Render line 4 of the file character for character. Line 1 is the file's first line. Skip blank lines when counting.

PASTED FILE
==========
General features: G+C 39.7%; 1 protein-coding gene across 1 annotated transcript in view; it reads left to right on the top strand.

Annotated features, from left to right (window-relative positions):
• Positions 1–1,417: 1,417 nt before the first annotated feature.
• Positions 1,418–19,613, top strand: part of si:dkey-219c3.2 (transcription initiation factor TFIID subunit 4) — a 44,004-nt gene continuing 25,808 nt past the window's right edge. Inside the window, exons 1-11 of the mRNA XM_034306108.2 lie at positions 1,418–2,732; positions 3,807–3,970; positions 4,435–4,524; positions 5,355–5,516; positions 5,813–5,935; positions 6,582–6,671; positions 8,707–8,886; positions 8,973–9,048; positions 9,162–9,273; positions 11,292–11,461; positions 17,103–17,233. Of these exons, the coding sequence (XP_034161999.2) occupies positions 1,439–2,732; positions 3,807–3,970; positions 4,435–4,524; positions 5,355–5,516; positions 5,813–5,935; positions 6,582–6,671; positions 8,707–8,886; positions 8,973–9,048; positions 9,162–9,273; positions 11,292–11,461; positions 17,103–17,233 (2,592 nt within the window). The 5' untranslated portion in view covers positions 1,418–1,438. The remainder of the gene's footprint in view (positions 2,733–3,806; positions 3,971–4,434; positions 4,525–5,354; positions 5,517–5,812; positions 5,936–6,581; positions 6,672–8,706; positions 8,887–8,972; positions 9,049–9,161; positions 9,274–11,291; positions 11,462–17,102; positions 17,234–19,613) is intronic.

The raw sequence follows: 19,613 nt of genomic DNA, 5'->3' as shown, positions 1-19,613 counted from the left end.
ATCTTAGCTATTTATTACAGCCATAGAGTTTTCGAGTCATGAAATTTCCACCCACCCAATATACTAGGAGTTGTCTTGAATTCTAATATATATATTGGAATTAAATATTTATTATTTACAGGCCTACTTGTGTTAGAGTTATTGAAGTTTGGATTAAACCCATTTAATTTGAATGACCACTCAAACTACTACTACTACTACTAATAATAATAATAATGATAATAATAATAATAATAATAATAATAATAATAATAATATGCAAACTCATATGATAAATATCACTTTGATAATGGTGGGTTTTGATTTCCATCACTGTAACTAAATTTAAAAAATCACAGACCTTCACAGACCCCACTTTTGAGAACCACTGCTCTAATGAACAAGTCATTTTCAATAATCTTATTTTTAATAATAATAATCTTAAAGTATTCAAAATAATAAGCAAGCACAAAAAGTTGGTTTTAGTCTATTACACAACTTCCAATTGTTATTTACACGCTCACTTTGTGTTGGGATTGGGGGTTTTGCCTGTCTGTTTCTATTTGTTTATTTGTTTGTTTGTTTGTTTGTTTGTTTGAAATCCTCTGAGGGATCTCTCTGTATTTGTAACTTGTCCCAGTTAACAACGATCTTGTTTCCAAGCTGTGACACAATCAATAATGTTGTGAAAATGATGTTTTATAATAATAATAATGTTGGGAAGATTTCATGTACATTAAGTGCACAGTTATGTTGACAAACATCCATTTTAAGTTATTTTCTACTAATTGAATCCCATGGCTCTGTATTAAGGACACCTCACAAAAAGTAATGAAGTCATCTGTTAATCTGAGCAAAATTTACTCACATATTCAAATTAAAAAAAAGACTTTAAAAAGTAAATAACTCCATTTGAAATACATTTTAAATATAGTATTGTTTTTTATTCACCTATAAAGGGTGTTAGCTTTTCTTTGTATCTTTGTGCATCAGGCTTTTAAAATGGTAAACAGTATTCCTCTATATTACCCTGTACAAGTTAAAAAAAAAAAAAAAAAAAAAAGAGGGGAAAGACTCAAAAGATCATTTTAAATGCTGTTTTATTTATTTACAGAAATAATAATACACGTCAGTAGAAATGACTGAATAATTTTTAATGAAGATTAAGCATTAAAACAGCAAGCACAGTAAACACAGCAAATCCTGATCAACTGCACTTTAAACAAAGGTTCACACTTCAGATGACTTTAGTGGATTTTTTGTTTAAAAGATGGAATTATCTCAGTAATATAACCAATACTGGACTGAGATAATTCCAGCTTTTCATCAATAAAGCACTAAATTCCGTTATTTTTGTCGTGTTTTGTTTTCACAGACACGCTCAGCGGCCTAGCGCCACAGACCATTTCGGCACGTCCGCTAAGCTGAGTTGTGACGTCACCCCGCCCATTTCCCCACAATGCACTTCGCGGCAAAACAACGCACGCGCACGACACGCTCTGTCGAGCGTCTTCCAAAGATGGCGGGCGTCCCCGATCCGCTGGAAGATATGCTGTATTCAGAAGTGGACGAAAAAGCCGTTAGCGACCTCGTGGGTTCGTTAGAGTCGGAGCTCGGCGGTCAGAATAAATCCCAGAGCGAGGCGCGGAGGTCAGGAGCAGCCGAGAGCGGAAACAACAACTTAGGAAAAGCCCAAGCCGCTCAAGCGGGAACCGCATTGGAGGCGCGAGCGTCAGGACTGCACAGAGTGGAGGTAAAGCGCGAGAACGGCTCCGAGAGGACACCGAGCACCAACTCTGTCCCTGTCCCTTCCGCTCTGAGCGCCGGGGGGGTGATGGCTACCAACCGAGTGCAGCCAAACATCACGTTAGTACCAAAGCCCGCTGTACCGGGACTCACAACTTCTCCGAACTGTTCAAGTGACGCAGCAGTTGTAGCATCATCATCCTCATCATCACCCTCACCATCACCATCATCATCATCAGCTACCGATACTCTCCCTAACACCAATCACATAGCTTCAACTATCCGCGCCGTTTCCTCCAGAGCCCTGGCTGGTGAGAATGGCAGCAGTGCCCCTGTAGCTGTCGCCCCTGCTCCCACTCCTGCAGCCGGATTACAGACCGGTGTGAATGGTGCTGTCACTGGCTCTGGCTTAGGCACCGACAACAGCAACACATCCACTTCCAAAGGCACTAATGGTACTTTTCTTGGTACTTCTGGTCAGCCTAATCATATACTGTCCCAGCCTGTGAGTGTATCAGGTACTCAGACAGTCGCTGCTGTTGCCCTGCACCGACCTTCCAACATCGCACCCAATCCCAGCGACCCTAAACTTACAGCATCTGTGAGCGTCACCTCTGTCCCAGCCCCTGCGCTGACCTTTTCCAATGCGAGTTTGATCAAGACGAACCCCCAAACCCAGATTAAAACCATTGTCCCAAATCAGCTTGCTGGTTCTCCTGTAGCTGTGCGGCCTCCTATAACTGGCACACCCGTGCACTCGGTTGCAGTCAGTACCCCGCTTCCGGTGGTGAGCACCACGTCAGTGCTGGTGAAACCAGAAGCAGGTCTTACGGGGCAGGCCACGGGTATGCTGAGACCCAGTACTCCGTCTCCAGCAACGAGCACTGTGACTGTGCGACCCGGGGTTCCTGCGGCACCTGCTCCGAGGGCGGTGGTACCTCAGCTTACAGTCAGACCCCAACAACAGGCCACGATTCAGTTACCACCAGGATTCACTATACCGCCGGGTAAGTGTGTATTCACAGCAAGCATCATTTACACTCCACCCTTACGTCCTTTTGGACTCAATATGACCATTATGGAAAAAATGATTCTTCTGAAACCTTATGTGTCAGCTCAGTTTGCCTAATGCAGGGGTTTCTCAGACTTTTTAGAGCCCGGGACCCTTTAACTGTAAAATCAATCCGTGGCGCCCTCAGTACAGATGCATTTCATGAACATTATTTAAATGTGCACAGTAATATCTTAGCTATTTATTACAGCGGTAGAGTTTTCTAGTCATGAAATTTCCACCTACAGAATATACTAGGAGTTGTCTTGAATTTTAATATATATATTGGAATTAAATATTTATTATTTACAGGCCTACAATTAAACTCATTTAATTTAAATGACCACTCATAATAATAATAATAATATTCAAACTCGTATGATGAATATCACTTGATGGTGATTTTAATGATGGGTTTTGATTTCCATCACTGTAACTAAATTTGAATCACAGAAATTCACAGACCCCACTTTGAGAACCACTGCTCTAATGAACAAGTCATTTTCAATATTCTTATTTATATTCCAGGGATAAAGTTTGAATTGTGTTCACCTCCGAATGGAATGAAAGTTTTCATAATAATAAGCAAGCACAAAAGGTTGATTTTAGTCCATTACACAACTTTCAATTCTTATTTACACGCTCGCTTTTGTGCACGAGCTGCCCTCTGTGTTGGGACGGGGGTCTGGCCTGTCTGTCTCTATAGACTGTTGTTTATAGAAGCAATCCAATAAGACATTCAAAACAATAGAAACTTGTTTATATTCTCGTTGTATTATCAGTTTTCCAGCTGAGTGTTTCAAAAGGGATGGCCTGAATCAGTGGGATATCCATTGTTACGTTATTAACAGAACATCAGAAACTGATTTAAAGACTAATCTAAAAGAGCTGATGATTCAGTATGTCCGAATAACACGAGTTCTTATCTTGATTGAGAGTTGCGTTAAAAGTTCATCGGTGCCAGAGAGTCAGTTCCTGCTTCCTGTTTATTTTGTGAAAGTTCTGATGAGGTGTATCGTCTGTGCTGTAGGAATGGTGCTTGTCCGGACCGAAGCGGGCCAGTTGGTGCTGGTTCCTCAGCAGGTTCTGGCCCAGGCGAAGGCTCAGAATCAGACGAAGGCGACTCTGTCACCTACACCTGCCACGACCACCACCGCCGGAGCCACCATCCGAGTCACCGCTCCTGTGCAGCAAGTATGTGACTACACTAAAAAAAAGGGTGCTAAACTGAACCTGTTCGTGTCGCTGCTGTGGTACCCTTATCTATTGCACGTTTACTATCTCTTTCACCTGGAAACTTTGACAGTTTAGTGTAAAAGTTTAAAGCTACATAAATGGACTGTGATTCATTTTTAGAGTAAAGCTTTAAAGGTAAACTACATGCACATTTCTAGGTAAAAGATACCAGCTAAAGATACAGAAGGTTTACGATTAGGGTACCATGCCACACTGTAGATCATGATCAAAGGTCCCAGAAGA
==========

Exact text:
• Positions 1,418–19,613, top strand: part of si:dkey-219c3.2 (transcription initiation factor TFIID subunit 4) — a 44,004-nt gene continuing 25,808 nt past the window's right edge. Inside the window, exons 1-11 of the mRNA XM_034306108.2 lie at positions 1,418–2,732; positions 3,807–3,970; positions 4,435–4,524; positions 5,355–5,516; positions 5,813–5,935; positions 6,582–6,671; positions 8,707–8,886; positions 8,973–9,048; positions 9,162–9,273; positions 11,292–11,461; positions 17,103–17,233. Of these exons, the coding sequence (XP_034161999.2) occupies positions 1,439–2,732; positions 3,807–3,970; positions 4,435–4,524; positions 5,355–5,516; positions 5,813–5,935; positions 6,582–6,671; positions 8,707–8,886; positions 8,973–9,048; positions 9,162–9,273; positions 11,292–11,461; positions 17,103–17,233 (2,592 nt within the window). The 5' untranslated portion in view covers positions 1,418–1,438. The remainder of the gene's footprint in view (positions 2,733–3,806; positions 3,971–4,434; positions 4,525–5,354; positions 5,517–5,812; positions 5,936–6,581; positions 6,672–8,706; positions 8,887–8,972; positions 9,049–9,161; positions 9,274–11,291; positions 11,462–17,102; positions 17,234–19,613) is intronic.